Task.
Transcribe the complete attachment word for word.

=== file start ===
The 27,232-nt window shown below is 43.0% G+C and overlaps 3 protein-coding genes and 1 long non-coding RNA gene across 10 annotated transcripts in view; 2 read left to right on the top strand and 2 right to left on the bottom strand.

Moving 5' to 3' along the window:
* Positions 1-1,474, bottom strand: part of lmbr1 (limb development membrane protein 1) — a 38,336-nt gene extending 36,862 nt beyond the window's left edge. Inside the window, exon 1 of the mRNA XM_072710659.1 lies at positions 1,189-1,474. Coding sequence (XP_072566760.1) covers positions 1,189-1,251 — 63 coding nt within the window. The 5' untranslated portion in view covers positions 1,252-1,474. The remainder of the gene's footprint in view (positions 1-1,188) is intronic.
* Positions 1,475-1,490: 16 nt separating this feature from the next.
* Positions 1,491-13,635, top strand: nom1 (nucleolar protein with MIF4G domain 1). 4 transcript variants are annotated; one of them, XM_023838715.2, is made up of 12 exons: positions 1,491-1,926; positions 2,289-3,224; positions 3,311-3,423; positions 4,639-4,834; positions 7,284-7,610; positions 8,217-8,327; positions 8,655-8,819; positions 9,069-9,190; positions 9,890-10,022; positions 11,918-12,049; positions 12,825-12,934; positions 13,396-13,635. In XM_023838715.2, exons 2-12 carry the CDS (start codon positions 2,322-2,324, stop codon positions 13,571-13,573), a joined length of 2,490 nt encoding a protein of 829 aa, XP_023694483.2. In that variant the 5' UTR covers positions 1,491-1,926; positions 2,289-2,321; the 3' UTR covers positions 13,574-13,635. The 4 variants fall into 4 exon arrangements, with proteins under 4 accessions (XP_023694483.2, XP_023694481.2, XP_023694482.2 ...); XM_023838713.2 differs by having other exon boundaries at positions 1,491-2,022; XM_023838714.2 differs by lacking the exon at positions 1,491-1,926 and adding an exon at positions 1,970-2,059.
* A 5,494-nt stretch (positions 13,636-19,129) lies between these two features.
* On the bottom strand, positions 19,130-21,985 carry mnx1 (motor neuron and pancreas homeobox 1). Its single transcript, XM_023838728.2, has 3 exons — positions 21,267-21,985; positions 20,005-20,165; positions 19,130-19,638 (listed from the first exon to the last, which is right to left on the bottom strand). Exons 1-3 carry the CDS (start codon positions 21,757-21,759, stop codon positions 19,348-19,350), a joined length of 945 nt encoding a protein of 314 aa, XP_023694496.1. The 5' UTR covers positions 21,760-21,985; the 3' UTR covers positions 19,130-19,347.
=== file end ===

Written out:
The 27,232-nt window shown below is 43.0% G+C and overlaps 3 protein-coding genes and 1 long non-coding RNA gene across 10 annotated transcripts in view; 2 read left to right on the top strand and 2 right to left on the bottom strand.

Moving 5' to 3' along the window:
* Positions 1-1,474, bottom strand: part of lmbr1 (limb development membrane protein 1) — a 38,336-nt gene extending 36,862 nt beyond the window's left edge. Inside the window, exon 1 of the mRNA XM_072710659.1 lies at positions 1,189-1,474. Coding sequence (XP_072566760.1) covers positions 1,189-1,251 — 63 coding nt within the window. The 5' untranslated portion in view covers positions 1,252-1,474. The remainder of the gene's footprint in view (positions 1-1,188) is intronic.
* Positions 1,475-1,490: 16 nt separating this feature from the next.
* Positions 1,491-13,635, top strand: nom1 (nucleolar protein with MIF4G domain 1). 4 transcript variants are annotated; one of them, XM_023838715.2, is made up of 12 exons: positions 1,491-1,926; positions 2,289-3,224; positions 3,311-3,423; positions 4,639-4,834; positions 7,284-7,610; positions 8,217-8,327; positions 8,655-8,819; positions 9,069-9,190; positions 9,890-10,022; positions 11,918-12,049; positions 12,825-12,934; positions 13,396-13,635. In XM_023838715.2, exons 2-12 carry the CDS (start codon positions 2,322-2,324, stop codon positions 13,571-13,573), a joined length of 2,490 nt encoding a protein of 829 aa, XP_023694483.2. In that variant the 5' UTR covers positions 1,491-1,926; positions 2,289-2,321; the 3' UTR covers positions 13,574-13,635. The 4 variants fall into 4 exon arrangements, with proteins under 4 accessions (XP_023694483.2, XP_023694481.2, XP_023694482.2 ...); XM_023838713.2 differs by having other exon boundaries at positions 1,491-2,022; XM_023838714.2 differs by lacking the exon at positions 1,491-1,926 and adding an exon at positions 1,970-2,059.
* A 5,494-nt stretch (positions 13,636-19,129) lies between these two features.
* On the bottom strand, positions 19,130-21,985 carry mnx1 (motor neuron and pancreas homeobox 1). Its single transcript, XM_023838728.2, has 3 exons — positions 21,267-21,985; positions 20,005-20,165; positions 19,130-19,638 (listed from the first exon to the last, which is right to left on the bottom strand). Exons 1-3 carry the CDS (start codon positions 21,757-21,759, stop codon positions 19,348-19,350), a joined length of 945 nt encoding a protein of 314 aa, XP_023694496.1. The 5' UTR covers positions 21,760-21,985; the 3' UTR covers positions 19,130-19,347.